May 31, 2011
In This Issue
House to Hold MLR Hearing with NAHU Witness
The Federal Pre-Existing Condition Insurance Plan (PCIP) Announces That It Will Start Paying Agents and Brokers
Budget Battle Still Dominates National Health Policy Discussion
Senator Hatch Introduces Legislation to Improve HSA Access and Expand Small Business Coverage Options
PPACA Constitutional Challenge Update
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House to Hold MLR Hearing with NAHU Witness

NAHU is very pleased to announce that our CEO Janet Trautwein has been asked to testify at the House Energy and Commerce Committee’s Health Subcommittee hearing on Thursday entitled “PPACA’s Effects on Maintaining Health Coverage and Jobs: A Review of the Health Care Law’s Regulatory Burden.”

The purpose of the hearing is to examine the impact of major rules issued by the Department of Health and Human Services implementing the Patient Protection and Affordable Care Act (PPACA) and the Health Care and Education Reconciliation Act of 2010, including the medical loss ratio requirements. Janet will testify on behalf of the association about the severe financial impact the MLR requirements have had on independent agents and brokers. She will also speak in support of H.R. 1206, the bipartisan legislation introduced by congressmen Mike Rogers (R-MI) and John Barrow (D-GA) to remove independent agent and broker remuneration from the MLR calculation entirely.

The House hearing on MLR and other detrimental PPACA rules was announced just following the release of the National Association of Insurance Commissioners' (NAIC) study on the impact the MLR has had on producer commissions and consumer access to health insurance agents and brokers. The report concluded that there was no significant change to agent and broker commissions until January 1, 2011, the date the MLR became effective. At that time, a significant number of health insurance carriers nationwide reduced commissions, particularly first-year commissions in the individual and small group markets. The report also examined 2010 premium data reported by the carriers and attempted to estimate if the MLR rules had been in effect in 2010, what carrier rebates might have been if agent and broker commissions were included in the MLR calculation, partially included or completely excluded. The data showed that the majority of American insurance consumers would receive no rebate at all. Under the most dramatic of scenarios, using the imperfect data, the highest a rebate recipient would potentially receive would be $8.09 a month. That rebate amount would apply to approximately one million individual health insurance market consumers. Those with group coverage who might have been eligible for a rebate would have received between $1.10-$2.10 a month, to be split with their employer based on the employer contribution percentage.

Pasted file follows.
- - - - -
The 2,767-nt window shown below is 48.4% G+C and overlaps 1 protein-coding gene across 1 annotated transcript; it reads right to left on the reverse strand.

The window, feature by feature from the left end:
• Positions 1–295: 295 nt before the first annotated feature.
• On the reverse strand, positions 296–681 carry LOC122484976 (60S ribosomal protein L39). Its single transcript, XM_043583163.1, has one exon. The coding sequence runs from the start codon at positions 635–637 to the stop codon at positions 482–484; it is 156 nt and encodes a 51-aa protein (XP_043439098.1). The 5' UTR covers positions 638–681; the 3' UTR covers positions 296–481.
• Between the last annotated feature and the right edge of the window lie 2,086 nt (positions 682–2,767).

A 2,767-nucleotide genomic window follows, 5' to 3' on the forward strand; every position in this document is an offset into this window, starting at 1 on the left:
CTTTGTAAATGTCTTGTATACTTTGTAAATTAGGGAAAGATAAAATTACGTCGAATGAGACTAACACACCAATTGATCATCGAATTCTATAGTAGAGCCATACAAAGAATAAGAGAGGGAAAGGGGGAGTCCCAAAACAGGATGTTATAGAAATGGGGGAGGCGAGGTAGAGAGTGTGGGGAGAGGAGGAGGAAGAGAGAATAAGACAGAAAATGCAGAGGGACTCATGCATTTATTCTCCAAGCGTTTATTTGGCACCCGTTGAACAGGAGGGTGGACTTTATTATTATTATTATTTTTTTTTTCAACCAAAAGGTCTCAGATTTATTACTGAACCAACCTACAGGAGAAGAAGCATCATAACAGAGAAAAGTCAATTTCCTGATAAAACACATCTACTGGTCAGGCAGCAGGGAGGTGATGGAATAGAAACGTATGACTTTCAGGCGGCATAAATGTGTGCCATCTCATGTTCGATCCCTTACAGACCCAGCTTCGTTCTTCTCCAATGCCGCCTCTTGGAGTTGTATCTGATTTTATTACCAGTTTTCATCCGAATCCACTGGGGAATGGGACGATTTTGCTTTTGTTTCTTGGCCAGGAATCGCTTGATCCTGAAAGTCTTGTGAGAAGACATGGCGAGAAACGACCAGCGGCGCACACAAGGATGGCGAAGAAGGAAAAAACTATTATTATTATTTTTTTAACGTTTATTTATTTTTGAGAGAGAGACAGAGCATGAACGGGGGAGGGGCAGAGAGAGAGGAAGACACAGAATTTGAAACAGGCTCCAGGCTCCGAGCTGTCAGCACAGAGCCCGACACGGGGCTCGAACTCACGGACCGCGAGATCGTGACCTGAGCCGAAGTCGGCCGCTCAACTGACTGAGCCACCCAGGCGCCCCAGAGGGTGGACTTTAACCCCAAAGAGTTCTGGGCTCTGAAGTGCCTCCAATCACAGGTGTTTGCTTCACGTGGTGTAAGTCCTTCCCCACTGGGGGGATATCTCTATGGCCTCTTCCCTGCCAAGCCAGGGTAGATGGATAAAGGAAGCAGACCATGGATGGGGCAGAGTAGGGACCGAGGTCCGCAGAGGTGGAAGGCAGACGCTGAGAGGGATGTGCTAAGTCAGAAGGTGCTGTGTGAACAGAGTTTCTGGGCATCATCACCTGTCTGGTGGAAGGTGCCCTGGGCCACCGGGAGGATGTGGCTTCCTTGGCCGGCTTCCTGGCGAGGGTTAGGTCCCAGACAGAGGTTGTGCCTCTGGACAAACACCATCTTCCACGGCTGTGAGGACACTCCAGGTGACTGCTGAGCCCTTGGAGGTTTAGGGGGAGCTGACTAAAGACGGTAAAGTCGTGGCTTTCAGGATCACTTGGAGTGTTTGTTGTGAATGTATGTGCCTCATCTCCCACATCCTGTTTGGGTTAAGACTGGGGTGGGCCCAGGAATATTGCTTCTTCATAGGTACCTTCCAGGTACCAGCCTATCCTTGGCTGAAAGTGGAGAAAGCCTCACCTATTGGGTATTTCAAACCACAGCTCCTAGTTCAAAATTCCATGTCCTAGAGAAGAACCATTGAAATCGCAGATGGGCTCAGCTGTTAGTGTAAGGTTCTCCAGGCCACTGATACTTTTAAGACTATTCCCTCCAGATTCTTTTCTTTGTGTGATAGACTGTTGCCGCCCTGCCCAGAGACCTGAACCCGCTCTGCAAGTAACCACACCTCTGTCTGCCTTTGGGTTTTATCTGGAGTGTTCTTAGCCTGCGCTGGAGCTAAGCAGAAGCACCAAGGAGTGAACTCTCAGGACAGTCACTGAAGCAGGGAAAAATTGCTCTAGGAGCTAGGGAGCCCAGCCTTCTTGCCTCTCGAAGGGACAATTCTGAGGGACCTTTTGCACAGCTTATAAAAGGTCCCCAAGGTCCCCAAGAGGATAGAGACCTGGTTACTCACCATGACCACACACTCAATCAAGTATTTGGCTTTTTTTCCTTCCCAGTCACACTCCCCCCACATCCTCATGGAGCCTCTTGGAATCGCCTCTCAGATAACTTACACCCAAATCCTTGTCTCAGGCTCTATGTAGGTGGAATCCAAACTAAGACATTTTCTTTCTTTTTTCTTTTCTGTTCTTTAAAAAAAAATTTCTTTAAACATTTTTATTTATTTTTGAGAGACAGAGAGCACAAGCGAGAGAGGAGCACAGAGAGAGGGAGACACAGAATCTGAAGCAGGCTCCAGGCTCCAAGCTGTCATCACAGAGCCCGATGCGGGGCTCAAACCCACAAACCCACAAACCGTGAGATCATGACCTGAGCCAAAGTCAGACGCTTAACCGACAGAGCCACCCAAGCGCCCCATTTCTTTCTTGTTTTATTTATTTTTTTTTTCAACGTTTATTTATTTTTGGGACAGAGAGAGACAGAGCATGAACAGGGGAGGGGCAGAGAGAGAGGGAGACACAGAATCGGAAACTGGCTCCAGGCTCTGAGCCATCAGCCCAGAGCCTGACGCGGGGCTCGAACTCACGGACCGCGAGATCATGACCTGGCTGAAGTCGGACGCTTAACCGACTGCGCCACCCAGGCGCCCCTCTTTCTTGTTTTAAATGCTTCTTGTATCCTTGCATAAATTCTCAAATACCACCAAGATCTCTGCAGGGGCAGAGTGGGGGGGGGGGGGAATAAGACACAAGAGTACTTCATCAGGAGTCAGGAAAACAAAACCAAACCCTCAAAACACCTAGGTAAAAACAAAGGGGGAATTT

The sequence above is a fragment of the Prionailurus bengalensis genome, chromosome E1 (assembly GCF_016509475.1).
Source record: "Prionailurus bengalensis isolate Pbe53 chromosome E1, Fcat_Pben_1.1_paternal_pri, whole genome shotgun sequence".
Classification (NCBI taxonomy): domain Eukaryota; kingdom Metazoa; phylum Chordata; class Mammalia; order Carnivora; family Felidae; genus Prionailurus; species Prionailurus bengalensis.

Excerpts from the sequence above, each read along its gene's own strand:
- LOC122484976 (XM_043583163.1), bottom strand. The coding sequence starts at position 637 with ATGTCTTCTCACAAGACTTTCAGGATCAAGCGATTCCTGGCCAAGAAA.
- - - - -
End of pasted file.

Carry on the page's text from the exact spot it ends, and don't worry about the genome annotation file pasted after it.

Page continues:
It is NAHU’s view that agents and brokers, through their advice and counsel in designing effective benefit plans, answering consumer questions, helping to process claims and handling countless service issues, provide far more than $1-$8 in both cost savings and value each month to their clients. Furthermore, these will still be needed no matter how health reform moves forward. If insurance departments would have to pick up the slack, they would have to do so at tremendous cost to taxpayers. As Kansas Insurance Commissioner Sandy Praeger told Politico last July, “If we didn’t have the agent community, we’d all have to double or triple the size of our consumer assistance divisions. The agent provides many of the answers to the questions that never come to us because they get resolved.”

The NAIC Health Reform Actuarial Working Group approved their draft report on May 26, and now the NAIC’s Health Insurance and Managed Care “B” Committee will discuss the report at its June 7 meeting. Once they complete their discussion, the NAIC”s Professional Health Insurance Advisor (EX) Task Force will meet and use the report to help guide discussion as to whether or not they should endorse H.R. 1206.

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